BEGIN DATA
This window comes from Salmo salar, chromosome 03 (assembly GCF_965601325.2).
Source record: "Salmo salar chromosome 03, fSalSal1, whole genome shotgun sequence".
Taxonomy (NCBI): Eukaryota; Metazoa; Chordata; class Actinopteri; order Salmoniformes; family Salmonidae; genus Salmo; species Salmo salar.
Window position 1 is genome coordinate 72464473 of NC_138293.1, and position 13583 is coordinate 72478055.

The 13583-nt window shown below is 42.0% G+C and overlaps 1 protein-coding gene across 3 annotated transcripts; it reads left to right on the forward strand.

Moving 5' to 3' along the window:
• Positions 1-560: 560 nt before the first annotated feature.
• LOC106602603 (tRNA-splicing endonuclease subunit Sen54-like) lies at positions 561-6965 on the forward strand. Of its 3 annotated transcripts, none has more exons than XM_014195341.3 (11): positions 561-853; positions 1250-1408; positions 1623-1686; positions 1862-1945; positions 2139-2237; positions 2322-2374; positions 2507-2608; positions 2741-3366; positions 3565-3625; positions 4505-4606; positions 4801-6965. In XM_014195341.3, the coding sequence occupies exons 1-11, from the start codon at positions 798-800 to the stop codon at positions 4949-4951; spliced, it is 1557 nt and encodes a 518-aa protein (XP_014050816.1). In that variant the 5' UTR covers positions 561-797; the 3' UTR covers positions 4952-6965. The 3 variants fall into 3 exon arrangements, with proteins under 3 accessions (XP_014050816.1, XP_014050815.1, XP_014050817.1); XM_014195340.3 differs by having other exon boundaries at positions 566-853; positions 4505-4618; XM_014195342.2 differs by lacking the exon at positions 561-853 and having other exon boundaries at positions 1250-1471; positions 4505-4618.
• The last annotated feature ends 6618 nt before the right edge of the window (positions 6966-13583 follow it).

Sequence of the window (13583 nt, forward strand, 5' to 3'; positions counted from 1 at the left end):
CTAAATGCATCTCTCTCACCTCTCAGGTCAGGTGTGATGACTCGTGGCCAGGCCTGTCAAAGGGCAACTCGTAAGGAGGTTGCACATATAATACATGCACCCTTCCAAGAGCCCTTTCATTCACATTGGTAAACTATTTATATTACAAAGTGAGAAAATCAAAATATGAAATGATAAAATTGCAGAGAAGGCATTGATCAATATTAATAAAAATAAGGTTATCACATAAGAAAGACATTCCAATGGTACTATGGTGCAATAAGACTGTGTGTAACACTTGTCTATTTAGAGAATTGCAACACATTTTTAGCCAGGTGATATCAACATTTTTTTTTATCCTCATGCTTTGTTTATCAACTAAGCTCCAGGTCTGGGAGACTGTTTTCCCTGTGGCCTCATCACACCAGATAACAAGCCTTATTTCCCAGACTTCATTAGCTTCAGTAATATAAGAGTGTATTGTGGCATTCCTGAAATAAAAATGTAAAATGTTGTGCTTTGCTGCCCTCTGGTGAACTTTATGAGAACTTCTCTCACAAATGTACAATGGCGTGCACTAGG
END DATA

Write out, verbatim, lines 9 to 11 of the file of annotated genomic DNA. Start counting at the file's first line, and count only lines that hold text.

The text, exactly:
• The last annotated feature ends 6618 nt before the right edge of the window (positions 6966-13583 follow it).

Sequence of the window (13583 nt, forward strand, 5' to 3'; positions counted from 1 at the left end):
CTAAATGCATCTCTCTCACCTCTCAGGTCAGGTGTGATGACTCGTGGCCAGGCCTGTCAAAGGGCAACTCGTAAGGAGGTTGCACATATAATACATGCACCCTTCCAAGAGCCCTTTCATTCACATTGGTAAACTATTTATATTACAAAGTGAGAAAATCAAAATATGAAATGATAAAATTGCAGAGAAGGCATTGATCAATATTAATAAAAATAAGGTTATCACATAAGAAAGACATTCCAATGGTACTATGGTGCAATAAGACTGTGTGTAACACTTGTCTATTTAGAGAATTGCAACACATTTTTAGCCAGGTGATATCAACATTTTTTTTTATCCTCATGCTTTGTTTATCAACTAAGCTCCAGGTCTGGGAGACTGTTTTCCCTGTGGCCTCATCACACCAGATAACAAGCCTTATTTCCCAGACTTCATTAGCTTCAGTAATATAAGAGTGTATTGTGGCATTCCTGAAATAAAAATGTAAAATGTTGTGCTTTGCTGCCCTCTGGTGAACTTTATGAGAACTTCTCTCACAAATGTACAATGGCGTGCACTAGG